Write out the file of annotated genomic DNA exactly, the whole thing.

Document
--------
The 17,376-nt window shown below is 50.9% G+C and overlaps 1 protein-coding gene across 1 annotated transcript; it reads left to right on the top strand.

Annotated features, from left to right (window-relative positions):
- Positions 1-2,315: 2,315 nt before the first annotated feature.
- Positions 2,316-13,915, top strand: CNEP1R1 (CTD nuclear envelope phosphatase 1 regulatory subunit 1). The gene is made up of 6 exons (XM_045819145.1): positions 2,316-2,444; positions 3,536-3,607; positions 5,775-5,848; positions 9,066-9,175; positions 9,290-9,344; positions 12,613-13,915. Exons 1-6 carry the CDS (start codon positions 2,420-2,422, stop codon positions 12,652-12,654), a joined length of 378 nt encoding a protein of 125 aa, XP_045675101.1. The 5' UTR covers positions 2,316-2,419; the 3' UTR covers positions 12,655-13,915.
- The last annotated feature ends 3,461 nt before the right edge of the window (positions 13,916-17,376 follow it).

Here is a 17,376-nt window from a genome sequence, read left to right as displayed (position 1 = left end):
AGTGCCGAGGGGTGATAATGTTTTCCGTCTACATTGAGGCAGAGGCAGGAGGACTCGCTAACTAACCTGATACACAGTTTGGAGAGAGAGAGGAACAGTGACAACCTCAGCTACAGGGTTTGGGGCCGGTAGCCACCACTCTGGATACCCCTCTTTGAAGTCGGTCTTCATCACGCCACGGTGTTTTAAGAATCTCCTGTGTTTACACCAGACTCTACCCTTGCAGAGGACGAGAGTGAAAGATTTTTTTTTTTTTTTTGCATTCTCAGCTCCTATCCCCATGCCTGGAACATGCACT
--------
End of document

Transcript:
The 17,376-nt window shown below is 50.9% G+C and overlaps 1 protein-coding gene across 1 annotated transcript; it reads left to right on the top strand.

Annotated features, from left to right (window-relative positions):
- Positions 1-2,315: 2,315 nt before the first annotated feature.
- Positions 2,316-13,915, top strand: CNEP1R1 (CTD nuclear envelope phosphatase 1 regulatory subunit 1). The gene is made up of 6 exons (XM_045819145.1): positions 2,316-2,444; positions 3,536-3,607; positions 5,775-5,848; positions 9,066-9,175; positions 9,290-9,344; positions 12,613-13,915. Exons 1-6 carry the CDS (start codon positions 2,420-2,422, stop codon positions 12,652-12,654), a joined length of 378 nt encoding a protein of 125 aa, XP_045675101.1. The 5' UTR covers positions 2,316-2,419; the 3' UTR covers positions 12,655-13,915.
- The last annotated feature ends 3,461 nt before the right edge of the window (positions 13,916-17,376 follow it).

Here is a 17,376-nt window from a genome sequence, read left to right as displayed (position 1 = left end):
AGTGCCGAGGGGTGATAATGTTTTCCGTCTACATTGAGGCAGAGGCAGGAGGACTCGCTAACTAACCTGATACACAGTTTGGAGAGAGAGAGGAACAGTGACAACCTCAGCTACAGGGTTTGGGGCCGGTAGCCACCACTCTGGATACCCCTCTTTGAAGTCGGTCTTCATCACGCCACGGTGTTTTAAGAATCTCCTGTGTTTACACCAGACTCTACCCTTGCAGAGGACGAGAGTGAAAGATTTTTTTTTTTTTTTTGCATTCTCAGCTCCTATCCCCATGCCTGGAACATGCACT